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Stranger in the House: Alzheimer’s Disease and Dementia

For many families, watching a person develop Alzheimer’s disease or dementia can be like having a stranger in the house. Gary LeBlanc, a dementia specialist who provides training to Sunshine Gardens staff and families, discusses the changes that take place as memory impairment progresses.

Stranger in the House

by Gary LeBlanc

Throughout my years of educating caregivers on dementia care, I’ve constantly stressed how important it is that carers understand the difference between a delusion and a hallucination. Caregivers need to be able to correctly describe what the patient is experiencing to his or her physician. We don’t want our healthcare professionals to start throwing heavy dosages of medications at them when our loved ones are only delusional.

The difference between hallucination and delusion

A delusion is a fictional belief about something, someone, or even oneself. For instance, common conception held by a person living with dementia is that someone is continually stealing his or her stuff. In actuality he or she has most likely forgotten where it was last placed. Suspicion and delusions will go endlessly hand in hand.

Hallucinations, however, are false perceptions of objects, people, and possible events. Folks can see, hear, feel, smell, and taste these phenomena. They are as real to them as the ground we’re standing on.

My mom, who is now in the end stage of vascular dementia has moved into the hallucination side of this dilemma. Almost nightly, she sees and hears someone breaking into her home. The other morning, she told me that three men had broken in. They had gone straight down the hallway to the bathroom—where they showered, and left. I had to chuckle at this, for this was on the lighter side of what we’ve been experiencing. A few weeks prior, she told me how some man was trying to break in to kill her, and if it wasn’t for my sister’s dog protecting her, she’d be dead. I congratulated the dog in front of her and rewarded the hound with a pat on the head, saying “You’re such a good watch dog.”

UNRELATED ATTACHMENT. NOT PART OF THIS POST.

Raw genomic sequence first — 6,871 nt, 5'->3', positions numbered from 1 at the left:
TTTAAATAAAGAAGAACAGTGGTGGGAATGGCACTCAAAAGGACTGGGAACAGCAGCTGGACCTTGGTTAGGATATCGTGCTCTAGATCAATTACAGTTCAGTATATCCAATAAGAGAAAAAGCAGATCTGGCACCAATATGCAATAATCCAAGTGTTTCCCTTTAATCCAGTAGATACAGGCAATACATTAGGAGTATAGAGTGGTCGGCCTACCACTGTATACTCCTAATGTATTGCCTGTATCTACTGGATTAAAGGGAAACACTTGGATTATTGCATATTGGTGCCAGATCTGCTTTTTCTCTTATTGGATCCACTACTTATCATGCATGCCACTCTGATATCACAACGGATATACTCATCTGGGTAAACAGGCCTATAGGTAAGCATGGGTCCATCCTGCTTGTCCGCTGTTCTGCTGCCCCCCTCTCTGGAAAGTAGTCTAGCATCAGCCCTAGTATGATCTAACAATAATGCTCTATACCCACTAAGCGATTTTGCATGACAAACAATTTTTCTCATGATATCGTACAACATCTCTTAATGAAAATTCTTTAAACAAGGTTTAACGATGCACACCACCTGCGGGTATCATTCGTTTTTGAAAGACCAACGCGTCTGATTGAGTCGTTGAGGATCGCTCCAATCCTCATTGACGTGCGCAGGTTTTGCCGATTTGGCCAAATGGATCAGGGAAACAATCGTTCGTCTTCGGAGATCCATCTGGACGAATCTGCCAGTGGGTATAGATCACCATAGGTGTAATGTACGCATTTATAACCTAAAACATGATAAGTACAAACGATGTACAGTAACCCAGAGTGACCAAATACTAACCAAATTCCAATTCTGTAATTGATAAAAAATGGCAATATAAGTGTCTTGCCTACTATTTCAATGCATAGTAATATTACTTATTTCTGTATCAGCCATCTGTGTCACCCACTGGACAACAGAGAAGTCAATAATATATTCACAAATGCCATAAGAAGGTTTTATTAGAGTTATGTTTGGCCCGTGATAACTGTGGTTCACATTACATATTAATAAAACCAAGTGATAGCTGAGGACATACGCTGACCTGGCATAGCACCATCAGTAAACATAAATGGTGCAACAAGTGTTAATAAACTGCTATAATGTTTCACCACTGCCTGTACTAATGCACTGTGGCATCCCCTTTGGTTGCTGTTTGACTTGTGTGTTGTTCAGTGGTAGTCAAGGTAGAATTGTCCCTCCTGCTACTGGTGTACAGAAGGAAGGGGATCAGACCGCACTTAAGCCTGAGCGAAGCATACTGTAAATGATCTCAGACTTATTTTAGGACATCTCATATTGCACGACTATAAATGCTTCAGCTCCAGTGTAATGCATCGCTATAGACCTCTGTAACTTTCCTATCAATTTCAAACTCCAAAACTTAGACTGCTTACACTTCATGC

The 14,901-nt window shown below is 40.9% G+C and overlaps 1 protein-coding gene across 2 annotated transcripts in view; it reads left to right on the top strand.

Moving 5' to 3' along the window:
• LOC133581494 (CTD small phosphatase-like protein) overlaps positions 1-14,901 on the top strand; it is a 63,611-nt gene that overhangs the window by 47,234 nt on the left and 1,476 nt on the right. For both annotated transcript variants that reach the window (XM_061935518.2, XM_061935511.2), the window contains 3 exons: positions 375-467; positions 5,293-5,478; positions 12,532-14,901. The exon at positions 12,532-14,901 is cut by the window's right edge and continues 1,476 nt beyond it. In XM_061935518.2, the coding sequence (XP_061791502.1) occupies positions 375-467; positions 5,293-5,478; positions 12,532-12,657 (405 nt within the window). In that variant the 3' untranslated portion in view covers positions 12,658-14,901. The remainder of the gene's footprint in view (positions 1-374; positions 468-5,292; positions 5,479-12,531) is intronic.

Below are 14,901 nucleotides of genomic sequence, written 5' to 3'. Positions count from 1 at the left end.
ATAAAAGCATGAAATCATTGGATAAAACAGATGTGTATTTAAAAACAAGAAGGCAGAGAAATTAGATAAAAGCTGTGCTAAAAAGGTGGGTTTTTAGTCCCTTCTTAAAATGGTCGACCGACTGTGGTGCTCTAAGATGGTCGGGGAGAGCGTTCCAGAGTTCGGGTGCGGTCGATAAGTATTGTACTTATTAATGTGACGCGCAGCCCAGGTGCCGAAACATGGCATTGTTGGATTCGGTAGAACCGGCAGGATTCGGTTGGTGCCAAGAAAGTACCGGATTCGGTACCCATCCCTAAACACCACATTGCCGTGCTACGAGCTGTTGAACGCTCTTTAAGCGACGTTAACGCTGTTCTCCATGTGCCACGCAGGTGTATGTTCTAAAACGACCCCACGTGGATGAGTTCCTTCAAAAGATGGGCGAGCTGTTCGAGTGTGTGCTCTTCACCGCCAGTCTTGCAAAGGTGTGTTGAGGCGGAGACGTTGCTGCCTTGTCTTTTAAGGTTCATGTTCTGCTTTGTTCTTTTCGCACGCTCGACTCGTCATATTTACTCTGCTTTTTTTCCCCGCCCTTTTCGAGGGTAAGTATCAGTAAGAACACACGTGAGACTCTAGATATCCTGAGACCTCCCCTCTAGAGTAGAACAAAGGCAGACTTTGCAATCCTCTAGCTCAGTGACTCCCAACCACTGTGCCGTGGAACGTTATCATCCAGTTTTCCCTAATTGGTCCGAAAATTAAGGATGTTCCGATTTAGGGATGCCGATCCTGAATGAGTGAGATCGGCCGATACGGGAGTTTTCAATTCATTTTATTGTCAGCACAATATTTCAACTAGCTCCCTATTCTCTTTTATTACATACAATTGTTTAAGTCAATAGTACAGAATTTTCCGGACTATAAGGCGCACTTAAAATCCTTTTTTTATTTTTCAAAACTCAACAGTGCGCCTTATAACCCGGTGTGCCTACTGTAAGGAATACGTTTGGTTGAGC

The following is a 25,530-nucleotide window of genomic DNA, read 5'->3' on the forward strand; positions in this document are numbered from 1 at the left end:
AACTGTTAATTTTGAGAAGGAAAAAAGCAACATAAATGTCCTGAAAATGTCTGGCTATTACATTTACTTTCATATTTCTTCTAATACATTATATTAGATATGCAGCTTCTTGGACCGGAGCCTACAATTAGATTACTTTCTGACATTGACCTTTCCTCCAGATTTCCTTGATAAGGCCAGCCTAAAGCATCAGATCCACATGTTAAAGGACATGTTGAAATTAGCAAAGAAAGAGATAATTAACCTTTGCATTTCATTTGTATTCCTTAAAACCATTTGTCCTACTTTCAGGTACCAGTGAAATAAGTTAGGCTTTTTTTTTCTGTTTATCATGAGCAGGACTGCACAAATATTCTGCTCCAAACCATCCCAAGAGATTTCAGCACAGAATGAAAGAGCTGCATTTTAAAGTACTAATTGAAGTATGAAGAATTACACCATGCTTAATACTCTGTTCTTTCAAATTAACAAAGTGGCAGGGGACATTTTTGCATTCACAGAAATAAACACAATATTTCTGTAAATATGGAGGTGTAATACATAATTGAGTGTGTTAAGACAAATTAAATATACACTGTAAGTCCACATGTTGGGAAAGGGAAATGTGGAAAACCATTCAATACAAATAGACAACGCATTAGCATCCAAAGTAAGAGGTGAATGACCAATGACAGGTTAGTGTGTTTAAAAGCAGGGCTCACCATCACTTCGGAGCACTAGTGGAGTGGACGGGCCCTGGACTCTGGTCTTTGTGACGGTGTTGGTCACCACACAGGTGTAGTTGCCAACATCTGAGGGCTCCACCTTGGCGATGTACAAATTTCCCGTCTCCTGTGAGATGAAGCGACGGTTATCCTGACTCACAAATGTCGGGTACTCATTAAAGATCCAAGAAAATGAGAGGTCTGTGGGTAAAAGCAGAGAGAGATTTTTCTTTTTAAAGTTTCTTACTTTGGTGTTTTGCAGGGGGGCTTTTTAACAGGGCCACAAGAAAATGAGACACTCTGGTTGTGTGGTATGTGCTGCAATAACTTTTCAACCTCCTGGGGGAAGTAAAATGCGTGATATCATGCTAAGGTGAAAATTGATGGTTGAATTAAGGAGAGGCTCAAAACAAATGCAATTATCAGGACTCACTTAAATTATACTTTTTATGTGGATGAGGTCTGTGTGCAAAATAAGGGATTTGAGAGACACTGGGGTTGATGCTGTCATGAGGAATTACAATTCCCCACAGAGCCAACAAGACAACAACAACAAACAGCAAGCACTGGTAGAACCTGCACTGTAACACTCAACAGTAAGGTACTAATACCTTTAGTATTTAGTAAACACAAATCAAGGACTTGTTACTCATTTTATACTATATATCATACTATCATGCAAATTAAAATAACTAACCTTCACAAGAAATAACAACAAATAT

Go with the flow

You need to just agree with your loved one and learn to go with the flow when these hallucinations start happening. Arguing or trying to persuade him or her that these people or things do not exist is a battle you will surely lose.

Sadly, you may reach a point where attempts of redirection, and even medications, no longer work like they may have in the previous stages of these dementia-related diseases. I believe at this phase, you may find it best to play-act yourself into his or her hallucination. Become part of the illusion and attempt to gently ease everything back to reality, if possible.

Who is driving this train?

One thing that has always amazed me is how someone who no longer has any short-term memory, may have the same hallucinations day-after-day. I had one doctor theorize to me that an advanced dementia patient’s thought patterns are now more or less stuck steaming down a train track. There is no one left to shift rails, putting those thoughts on a different track.

I went through a four-to-five-week period with my dad when he was in the latter stage of Alzheimer’s—every morning he awoke believing he was on passenger train. He would be screaming at me to make sure he didn’t miss his stop, as if I was the conductor.

Well, we all need to hang on tightly for there may still be many miles of track left to ride. These delusions and hallucinations work in a very mysterious way, and your preparations for any predictable or unknown behaviors could be your saving grace.

Gary Joseph LeBlanc is the author of Staying Afloat in a Sea of Forgetfulness, The Aftereffects of Caregiving, Managing Alzheimer’s and Dementia Behaviors, and coauthor of While I Still Can. He was a weekly columnist of “Common Sense Caregiving” published in the Tampa Tribune, Hernando Today, and many other health publications. Gary has had over 350 articles published in national newspapers on dementia care. He is now a national speaker on dementia caregiving. Learn more at www.commonsensecaregiving.com

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